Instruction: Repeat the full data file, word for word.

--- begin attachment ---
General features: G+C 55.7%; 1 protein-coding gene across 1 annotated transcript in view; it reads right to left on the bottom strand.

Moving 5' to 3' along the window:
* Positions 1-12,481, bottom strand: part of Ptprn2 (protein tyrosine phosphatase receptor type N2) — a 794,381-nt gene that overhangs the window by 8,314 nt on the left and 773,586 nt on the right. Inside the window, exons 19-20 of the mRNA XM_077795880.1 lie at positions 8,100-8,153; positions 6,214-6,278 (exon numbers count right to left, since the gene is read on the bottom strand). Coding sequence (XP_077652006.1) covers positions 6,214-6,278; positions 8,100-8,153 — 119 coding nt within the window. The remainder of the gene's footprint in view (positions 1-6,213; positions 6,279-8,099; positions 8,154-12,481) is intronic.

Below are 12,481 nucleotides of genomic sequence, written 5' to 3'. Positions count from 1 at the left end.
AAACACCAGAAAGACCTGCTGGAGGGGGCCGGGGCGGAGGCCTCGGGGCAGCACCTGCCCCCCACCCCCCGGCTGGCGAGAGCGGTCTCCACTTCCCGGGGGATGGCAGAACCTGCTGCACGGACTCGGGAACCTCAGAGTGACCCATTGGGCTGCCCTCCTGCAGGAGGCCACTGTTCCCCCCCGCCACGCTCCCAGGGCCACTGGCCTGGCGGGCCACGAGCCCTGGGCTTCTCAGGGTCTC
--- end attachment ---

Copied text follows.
General features: G+C 55.7%; 1 protein-coding gene across 1 annotated transcript in view; it reads right to left on the bottom strand.

Moving 5' to 3' along the window:
* Positions 1-12,481, bottom strand: part of Ptprn2 (protein tyrosine phosphatase receptor type N2) — a 794,381-nt gene that overhangs the window by 8,314 nt on the left and 773,586 nt on the right. Inside the window, exons 19-20 of the mRNA XM_077795880.1 lie at positions 8,100-8,153; positions 6,214-6,278 (exon numbers count right to left, since the gene is read on the bottom strand). Coding sequence (XP_077652006.1) covers positions 6,214-6,278; positions 8,100-8,153 — 119 coding nt within the window. The remainder of the gene's footprint in view (positions 1-6,213; positions 6,279-8,099; positions 8,154-12,481) is intronic.

Below are 12,481 nucleotides of genomic sequence, written 5' to 3'. Positions count from 1 at the left end.
AAACACCAGAAAGACCTGCTGGAGGGGGCCGGGGCGGAGGCCTCGGGGCAGCACCTGCCCCCCACCCCCCGGCTGGCGAGAGCGGTCTCCACTTCCCGGGGGATGGCAGAACCTGCTGCACGGACTCGGGAACCTCAGAGTGACCCATTGGGCTGCCCTCCTGCAGGAGGCCACTGTTCCCCCCCGCCACGCTCCCAGGGCCACTGGCCTGGCGGGCCACGAGCCCTGGGCTTCTCAGGGTCTC